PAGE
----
Working with Wire
The term ‘gauge’ is used to define the diameter of the wire. The gauge of a wire is used to determine the amount of current a wire can safely handle. Wire gauge can refer to both electrical and mechanical. This tutorial will only cover electrical. There are two main systems for measuring gauge, American Wire Gauge (AWG) and Standard Wire Gauge (SWG). The differences between the two are not critical to this guide.
An approximate scale of several different gauges of wire
The amount of current that a wire can carry depends on a few different factors, for example the composition of the wire, wire length, and condition of the wire. In general, thicker wire can carry more current.
An approximate wire thickness to current capability chart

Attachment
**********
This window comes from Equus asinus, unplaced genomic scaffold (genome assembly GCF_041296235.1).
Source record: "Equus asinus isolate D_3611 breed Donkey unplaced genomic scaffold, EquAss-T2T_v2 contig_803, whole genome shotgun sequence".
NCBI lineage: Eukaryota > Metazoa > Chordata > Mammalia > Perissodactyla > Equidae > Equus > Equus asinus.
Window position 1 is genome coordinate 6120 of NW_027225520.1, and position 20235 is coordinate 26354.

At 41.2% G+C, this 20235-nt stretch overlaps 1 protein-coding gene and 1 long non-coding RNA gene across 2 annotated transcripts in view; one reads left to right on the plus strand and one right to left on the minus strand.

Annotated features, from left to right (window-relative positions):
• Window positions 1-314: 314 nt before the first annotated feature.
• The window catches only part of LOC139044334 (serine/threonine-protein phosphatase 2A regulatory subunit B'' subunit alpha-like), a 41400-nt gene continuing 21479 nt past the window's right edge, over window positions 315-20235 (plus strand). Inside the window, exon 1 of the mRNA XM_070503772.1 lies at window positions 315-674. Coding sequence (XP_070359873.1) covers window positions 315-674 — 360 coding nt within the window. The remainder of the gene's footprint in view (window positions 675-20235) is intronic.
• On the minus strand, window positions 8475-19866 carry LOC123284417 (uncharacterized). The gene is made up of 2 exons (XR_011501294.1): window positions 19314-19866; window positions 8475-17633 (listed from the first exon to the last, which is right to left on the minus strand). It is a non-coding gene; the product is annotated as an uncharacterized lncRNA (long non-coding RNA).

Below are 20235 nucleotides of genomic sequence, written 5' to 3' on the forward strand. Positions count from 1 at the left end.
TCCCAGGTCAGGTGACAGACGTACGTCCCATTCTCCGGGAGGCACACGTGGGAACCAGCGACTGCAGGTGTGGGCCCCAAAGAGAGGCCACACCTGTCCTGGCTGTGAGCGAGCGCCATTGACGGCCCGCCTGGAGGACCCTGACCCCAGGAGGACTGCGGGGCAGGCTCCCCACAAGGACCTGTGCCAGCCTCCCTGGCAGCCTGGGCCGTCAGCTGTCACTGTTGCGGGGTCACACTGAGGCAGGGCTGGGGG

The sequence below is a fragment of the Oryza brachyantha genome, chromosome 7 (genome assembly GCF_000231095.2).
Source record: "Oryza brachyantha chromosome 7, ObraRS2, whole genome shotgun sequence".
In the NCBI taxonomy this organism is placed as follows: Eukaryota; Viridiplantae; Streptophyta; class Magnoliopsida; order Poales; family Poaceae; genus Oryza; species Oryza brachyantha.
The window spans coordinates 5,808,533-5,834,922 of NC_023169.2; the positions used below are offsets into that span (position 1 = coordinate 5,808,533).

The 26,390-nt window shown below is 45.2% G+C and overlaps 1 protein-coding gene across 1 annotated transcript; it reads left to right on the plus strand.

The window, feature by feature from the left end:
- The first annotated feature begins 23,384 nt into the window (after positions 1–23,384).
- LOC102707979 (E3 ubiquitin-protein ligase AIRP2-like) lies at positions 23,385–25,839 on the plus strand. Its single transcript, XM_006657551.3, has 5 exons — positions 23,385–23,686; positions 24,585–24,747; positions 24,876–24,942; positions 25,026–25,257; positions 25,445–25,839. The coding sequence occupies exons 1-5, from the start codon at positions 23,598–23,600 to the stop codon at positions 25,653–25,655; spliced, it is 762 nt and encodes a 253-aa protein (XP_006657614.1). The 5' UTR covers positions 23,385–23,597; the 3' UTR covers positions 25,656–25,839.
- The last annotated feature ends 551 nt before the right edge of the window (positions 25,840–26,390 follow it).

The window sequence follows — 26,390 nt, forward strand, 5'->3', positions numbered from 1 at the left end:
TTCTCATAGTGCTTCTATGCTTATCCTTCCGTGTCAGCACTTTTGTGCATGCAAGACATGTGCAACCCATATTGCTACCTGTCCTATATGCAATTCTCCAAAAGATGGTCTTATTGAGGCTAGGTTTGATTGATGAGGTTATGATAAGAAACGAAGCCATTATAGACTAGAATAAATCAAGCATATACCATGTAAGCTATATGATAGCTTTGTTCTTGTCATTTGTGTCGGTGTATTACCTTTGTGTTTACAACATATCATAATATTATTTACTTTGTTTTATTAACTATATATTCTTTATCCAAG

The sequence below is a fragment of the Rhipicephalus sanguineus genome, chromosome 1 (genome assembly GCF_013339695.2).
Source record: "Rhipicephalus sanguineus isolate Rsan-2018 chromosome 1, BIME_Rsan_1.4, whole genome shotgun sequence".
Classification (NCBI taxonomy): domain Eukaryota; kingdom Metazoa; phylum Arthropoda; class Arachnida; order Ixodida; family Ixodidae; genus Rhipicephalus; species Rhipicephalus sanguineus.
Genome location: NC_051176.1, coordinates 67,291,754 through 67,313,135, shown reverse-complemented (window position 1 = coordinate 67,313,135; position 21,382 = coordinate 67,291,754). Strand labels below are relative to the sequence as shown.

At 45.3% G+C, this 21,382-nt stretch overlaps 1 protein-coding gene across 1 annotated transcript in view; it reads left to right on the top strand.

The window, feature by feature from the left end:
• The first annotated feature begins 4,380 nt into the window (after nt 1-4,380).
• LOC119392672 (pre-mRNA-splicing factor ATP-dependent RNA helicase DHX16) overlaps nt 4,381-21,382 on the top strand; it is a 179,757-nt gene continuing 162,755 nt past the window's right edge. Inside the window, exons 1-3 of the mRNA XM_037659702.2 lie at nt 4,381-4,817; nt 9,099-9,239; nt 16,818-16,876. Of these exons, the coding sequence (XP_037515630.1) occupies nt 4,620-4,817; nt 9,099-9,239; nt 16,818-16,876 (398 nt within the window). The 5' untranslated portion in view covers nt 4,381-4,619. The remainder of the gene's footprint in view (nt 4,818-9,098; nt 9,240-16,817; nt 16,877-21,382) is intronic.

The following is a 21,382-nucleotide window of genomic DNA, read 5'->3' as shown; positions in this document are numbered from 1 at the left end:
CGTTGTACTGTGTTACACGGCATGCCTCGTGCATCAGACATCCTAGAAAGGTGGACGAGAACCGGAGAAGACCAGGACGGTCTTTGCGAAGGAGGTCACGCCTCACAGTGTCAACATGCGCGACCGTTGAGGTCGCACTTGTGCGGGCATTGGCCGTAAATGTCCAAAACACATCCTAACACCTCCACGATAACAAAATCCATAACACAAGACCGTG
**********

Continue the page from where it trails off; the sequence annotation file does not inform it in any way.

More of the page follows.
Here at SparkFun, we typically use 22 AWG wire for prototyping and breadboarding. When using a breadboard or PCB, solid core is perfect because it fits nicely into the holes. For other prototyping/building involving soldering, the stranded core is #1, just be sure not to let too much current run through a single wire. It will get hot and could melt!
SparkFun carries a variety of both solid and stranded 22 AWG wire.
However, there is still an option to use 30 AWG wire wrap if you need to go smaller.
|Wire Wrap connecting to a PCB's small SMD pins that are broken out on the Hardware Mouse Jiggler.||Wire Wrap used in projects with small spaces of the Heartbeat Straight Jacket.||"Green" Wire Repairs with a bad PCB design or damaged pad.|